SW 560. Study Abroad Topics: _____. 3 Hours.

This course provides the opportunity for Study Abroad in developed and developing countries such as Costa Rica, India, Ireland, Italy, and South Korea. Junior Social Work classification required. LEC.

SW 601. Field Practicum. 6 Hours AE61.

Students are assigned to social service agencies that provide generalist practice opportunities under the supervision of a qualified field instructor. This provides students with the opportunity to apply and test social work knowledge, values, and skills within an approved practice setting in order to gain competency as beginning social workers. This course is taken for two semesters (fall-spring), with credit being given only after completion of the second semester. Enrollment in this course must be concurrent with enrollment in SW 610 and SW 612. FLD.

SW 610. Social Work Practice Seminar I. 3 Hours.

Focuses on learning and implementing the problem-solving and interaction models of practice to be applied to individuals, families, and small groups. Concurrent with SW 601, practicum; students bring issues with clients to class for discussion. Open only to BSW seniors. Prerequisite: SW 510. LEC.

SW 612. Social Work Practice Seminar II. 3 Hours.

Second of two-course sequence extends the work begun in SW 610. Examines interventive strategies applicable to practice with larger systems. Models of community organization and community development are presented. Concurrent with SW 601, practicum; students work on individualized, agency-related projects. Prerequisite: SW 610. LEC.

SW 620. Social Policies and Program Analysis. 3 Hours.

Conceptual models for the analysis of social welfare problems and policies are developed. The frameworks are applied to the problem of poverty and major policies and programs developed to cope with that problem. In addition the model is used to examine social welfare problems/needs being addressed in the students' practicum agencies. The focus throughout is on the understanding and application of analytic framework. Open only to BSW seniors. LEC.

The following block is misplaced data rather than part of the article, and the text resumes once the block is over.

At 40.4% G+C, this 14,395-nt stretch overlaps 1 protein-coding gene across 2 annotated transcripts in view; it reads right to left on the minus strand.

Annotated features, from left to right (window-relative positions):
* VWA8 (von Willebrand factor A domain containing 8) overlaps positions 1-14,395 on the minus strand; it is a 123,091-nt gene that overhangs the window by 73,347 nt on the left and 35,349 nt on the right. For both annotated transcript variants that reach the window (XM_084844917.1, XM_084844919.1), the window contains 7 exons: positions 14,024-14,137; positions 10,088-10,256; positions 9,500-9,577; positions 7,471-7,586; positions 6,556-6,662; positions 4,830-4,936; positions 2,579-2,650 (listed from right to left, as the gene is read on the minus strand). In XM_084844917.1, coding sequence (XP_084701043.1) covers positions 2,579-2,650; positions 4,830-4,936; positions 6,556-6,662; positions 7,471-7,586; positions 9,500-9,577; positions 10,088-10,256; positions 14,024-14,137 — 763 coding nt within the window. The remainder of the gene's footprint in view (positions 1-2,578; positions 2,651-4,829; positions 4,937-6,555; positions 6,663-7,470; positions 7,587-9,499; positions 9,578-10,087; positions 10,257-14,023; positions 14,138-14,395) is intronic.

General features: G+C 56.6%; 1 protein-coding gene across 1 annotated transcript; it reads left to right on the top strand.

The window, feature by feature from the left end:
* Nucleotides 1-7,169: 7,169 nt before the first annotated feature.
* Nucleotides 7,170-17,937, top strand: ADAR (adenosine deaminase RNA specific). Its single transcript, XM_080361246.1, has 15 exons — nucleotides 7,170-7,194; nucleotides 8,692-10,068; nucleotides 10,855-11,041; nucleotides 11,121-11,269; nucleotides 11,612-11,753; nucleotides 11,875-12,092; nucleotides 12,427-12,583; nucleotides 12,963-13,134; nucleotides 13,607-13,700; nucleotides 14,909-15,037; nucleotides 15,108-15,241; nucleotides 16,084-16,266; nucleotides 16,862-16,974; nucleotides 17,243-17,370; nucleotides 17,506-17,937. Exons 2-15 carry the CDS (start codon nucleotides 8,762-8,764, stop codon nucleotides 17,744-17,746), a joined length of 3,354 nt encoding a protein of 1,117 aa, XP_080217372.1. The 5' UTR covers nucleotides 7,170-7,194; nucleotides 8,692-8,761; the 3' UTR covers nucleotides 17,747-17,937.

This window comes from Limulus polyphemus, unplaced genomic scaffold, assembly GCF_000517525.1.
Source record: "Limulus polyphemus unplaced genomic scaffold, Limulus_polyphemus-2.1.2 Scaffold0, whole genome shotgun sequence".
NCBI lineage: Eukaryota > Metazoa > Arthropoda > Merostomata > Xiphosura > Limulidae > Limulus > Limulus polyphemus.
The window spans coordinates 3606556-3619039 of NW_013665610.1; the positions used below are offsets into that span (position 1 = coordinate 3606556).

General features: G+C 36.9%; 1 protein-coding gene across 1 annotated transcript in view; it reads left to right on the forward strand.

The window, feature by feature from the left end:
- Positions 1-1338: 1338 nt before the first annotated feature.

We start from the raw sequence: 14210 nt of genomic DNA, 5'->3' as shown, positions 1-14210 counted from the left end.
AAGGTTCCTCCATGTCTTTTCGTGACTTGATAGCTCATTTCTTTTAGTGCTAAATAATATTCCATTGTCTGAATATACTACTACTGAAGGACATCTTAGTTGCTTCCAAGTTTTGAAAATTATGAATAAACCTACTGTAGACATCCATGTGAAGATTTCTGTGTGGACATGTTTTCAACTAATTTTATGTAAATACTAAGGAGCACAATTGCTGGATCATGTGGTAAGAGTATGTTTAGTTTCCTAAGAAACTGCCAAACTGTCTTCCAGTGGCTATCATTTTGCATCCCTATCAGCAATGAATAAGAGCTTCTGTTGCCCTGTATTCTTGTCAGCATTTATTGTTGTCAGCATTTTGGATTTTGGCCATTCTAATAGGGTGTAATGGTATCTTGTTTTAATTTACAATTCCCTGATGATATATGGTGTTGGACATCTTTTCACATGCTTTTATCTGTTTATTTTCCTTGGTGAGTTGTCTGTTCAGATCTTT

SW 621. Social Policy Analysis and Advocacy. 3 Hours.

The course builds on SW 620 using the conceptual models to examine a range of social welfare problems/needs, policies and programs. Emphasis is on advancing student's understanding and skills for using the analytic framework and building policy advocacy skills. Attention given to the role of social workers in the legislative process for shaping social welfare policies. Prerequisite: SW 620. LEC.

SW 623. Seminar in Professional Issues. 3 Hours AE51.

Seminar in the philosophy, values, and issues in contemporary social work and social welfare. Seminar will address areas such as conception of professional and professionalism, ethics and values, standards, licensing, and professional regulation, accountability and professional responsibility. Senior social work classification is required. LEC.

SW 630. Topics in Social Work Practice: Antisocial, Aggressive Behavior in Childhood and Early Adolescence. 1.5 Hour.

This course explores the theories and methods related to practice with children whose behavior is disruptive, oppositional, aggressive, or otherwise antisocial. Emphasis is placed on using protective and risk factors to design appropriate interventions. Open only to BSW seniors. LEC.

SW 631. Topics in Social Work Practice: Intimate Partner Violence. 1.5 Hour.